36 CFC Games Played
2 CFC Goals
Collingwood has a few well-known examples of players injuring themselves at training in the lead-up to a Grand Final, being forced out of the year’s biggest game in heartbreaking circumstances.
But perhaps the least well known occurred way back in 1896, as the Magpies were zeroing in on their first ever Premiership. This was back in the VFA days, when the flag went to the team that finished on top of the ladder. When Collingwood and South Melbourne could not be separated at the end of the regular season, the game’s first Grand Final was scheduled.
But Bill Arnott wouldn’t be there. The solid defender, who had not missed a game in the two years he’d been at the club since arriving from Richmond City at the start of 1895, injured himself at training in the week leading up to the decider, and had to watch from the sidelines as his teammates triumphed.
That must have been shattering for a player who had become an integral part of the team in the two years he’d been there. And he never played for the Magpies again after that, instead heading west and eventually finding himself part of one of the most famous fighting units of the Boer War.
Bill was born in Castlemaine and was described as “a rattling junior” when he arrived at Victoria Park in 1895. He initially played with junior club Vaucluse and went from there to Richmond for some games in 1893. He returned to Vaucluse, by then known as Richmond City, and played there in 1894, kicking four goals for the season. He tried out with Carlton in the 1895 pre-season but eventually chose to throw in his lot with Collingwood.
He quickly established himself in the Magpie line-up, most often playing on a half-bank flank or in the back pocket. “He is a clean and clever player, with sound judgement,” said The Argus that year. “A capable defender,” said The Australasian, “and one of their best back men. He marked well and often.” The Herald described him as one of those “sterling players who do much but say little.”
He was also one of the most consistent Magpies, playing every game in his first two seasons and rarely putting in a bad display. He was rarely best-on-ground either, but his teammates came to love his reliability and no-fuss approach to defending. He was also a whole-hearted performer on the track, and he won a prize at the end of the 1896 season for “regular attendance to his training”.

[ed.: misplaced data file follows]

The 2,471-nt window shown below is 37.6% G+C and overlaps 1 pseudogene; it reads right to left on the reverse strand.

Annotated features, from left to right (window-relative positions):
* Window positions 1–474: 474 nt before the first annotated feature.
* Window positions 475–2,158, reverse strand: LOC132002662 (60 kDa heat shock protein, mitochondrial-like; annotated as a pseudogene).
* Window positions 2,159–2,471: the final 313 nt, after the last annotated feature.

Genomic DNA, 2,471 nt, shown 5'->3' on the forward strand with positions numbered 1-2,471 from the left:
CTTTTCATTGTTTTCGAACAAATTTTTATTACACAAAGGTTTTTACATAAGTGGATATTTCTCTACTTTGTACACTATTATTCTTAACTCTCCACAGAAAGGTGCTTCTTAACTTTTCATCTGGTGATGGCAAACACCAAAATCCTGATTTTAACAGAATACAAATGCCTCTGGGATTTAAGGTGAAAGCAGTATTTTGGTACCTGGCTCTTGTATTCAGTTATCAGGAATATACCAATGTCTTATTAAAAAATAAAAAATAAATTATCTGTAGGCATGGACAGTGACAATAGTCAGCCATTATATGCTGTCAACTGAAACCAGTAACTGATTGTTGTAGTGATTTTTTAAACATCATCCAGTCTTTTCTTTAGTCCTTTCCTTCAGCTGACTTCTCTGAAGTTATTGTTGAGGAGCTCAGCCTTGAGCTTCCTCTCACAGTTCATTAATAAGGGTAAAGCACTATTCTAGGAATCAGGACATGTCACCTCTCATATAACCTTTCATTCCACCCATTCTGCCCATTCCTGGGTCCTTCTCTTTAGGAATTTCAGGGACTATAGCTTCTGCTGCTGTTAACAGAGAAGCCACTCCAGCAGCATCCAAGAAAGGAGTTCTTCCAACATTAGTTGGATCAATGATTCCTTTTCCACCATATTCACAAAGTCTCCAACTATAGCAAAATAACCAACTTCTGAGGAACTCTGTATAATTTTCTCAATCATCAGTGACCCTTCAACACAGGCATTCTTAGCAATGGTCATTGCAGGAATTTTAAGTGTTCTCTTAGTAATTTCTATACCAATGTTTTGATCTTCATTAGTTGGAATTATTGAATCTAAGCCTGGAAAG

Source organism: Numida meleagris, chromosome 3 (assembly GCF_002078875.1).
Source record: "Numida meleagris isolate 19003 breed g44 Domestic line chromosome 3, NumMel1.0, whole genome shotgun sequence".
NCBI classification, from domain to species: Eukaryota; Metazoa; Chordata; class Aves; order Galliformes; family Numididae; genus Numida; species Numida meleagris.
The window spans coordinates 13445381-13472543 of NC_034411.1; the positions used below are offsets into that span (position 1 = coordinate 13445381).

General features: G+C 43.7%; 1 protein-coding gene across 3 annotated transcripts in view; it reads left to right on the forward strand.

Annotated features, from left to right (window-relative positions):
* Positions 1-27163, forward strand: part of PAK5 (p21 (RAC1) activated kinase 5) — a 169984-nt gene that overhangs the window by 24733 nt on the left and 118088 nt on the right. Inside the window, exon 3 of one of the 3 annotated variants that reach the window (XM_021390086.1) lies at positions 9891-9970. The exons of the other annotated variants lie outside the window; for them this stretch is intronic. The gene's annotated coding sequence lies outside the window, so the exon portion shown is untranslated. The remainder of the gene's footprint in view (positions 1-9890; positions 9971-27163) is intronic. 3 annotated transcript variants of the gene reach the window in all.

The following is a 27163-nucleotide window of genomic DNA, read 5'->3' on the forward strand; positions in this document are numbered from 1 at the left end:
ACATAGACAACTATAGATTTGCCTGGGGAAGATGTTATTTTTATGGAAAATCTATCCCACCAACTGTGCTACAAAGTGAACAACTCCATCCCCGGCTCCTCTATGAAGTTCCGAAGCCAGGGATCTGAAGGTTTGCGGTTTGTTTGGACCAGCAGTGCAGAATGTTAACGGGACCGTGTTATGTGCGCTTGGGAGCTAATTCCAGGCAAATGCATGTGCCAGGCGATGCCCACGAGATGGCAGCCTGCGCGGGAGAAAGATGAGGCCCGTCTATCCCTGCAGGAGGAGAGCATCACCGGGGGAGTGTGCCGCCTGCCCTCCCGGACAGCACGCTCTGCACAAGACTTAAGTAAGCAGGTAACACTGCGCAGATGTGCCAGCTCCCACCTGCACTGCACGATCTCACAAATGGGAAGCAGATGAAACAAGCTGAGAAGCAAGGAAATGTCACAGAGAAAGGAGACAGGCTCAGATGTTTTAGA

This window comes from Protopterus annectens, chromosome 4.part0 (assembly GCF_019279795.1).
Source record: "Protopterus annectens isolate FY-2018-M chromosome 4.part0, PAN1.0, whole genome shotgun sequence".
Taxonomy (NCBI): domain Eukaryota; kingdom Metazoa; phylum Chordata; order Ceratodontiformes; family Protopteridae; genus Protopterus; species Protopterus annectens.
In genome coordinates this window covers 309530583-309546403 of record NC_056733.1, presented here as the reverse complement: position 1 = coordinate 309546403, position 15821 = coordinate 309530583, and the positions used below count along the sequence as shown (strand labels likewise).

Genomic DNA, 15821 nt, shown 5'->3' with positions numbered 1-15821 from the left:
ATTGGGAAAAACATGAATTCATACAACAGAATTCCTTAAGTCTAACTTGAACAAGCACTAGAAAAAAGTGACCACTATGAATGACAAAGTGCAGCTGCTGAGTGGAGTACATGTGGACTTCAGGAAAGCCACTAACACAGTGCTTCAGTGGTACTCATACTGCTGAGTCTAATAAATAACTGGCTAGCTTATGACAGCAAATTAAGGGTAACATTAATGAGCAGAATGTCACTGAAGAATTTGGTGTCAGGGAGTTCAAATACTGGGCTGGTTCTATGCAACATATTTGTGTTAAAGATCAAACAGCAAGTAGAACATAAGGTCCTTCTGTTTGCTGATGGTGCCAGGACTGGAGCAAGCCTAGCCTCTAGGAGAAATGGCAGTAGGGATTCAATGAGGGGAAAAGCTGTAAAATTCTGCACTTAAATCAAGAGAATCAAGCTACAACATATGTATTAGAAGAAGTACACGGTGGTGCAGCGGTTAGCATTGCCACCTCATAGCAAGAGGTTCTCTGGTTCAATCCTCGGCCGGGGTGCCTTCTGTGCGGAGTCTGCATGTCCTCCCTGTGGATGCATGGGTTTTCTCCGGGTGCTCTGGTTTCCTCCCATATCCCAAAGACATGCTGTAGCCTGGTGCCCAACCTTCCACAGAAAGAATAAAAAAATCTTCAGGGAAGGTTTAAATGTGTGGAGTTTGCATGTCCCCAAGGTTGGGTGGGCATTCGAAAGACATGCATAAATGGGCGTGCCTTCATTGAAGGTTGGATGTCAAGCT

He continued to display high level form all through that year, and The Australasian nominated him as one of the Magpies’ “most serviceable” men over the course of the year. He would have been a certain selection for the Grand Final against South Melbourne. But disaster struck in the final training session, as The Herald reported on the Friday before the game: “Collingwood have been unfortunate In losing the services of their powerful half-back man, Arnott, who on Thursday met with an accident at practice.”
Surprisingly, that’s where Bill Arnott’s Collingwood career ended. He went to WA in 1897, where he spent two seasons with Rovers and then spent some time with East Fremantle in 1899, although he returned to Melbourne and played one game with Carlton (coincidentally, against Collingwood) late in 1897. He also flirted with the idea of a return to Collingwood in 1899, with he and his brother both named in a squad to play a game for the Pies against a combined juniors team in April of that year. But in the end he returned to the west and played for East Fremantle that year.
While he was in WA, the Boer War broke out. And when Lord Kitchener called on men of Scottish heritage throughout the Commonwealth to join up, Bill was quick to do so, being accepted for the Imperial Bushmen’s Contingent in 1900, a unit which usually required enlistees to be good shots and fine horse riders. Bill subsequently became part of the Scottish Horse, part of the Imperial Bushmen’s Contingent formed in the wake of Kitchener’s call.
Even though it was by then four years since he’d been at Collingwood, the club presented Bill with a valuable pair of field glasses, and Tom Sherrin Snr gave him “a punching ball for the benefit of himself and his companions during the voyage.” When he returned from South Africa late in 1901, he was a guest of the club at a game (along with fellow servicemen Artie Robson, who had resumed playing, and Ted Absalom) and presented with a special gold medal.
That shows the esteem in which Billy Arnott was still held at Victoria Park. With any regular luck he would have been a part of our historic first Premiership team, but his efforts in the two seasons leading up to that day more than entitled him to take a share of the credit just the same.
– Michael Roberts
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* Player statistics include VFA (Victorian Football Association) results.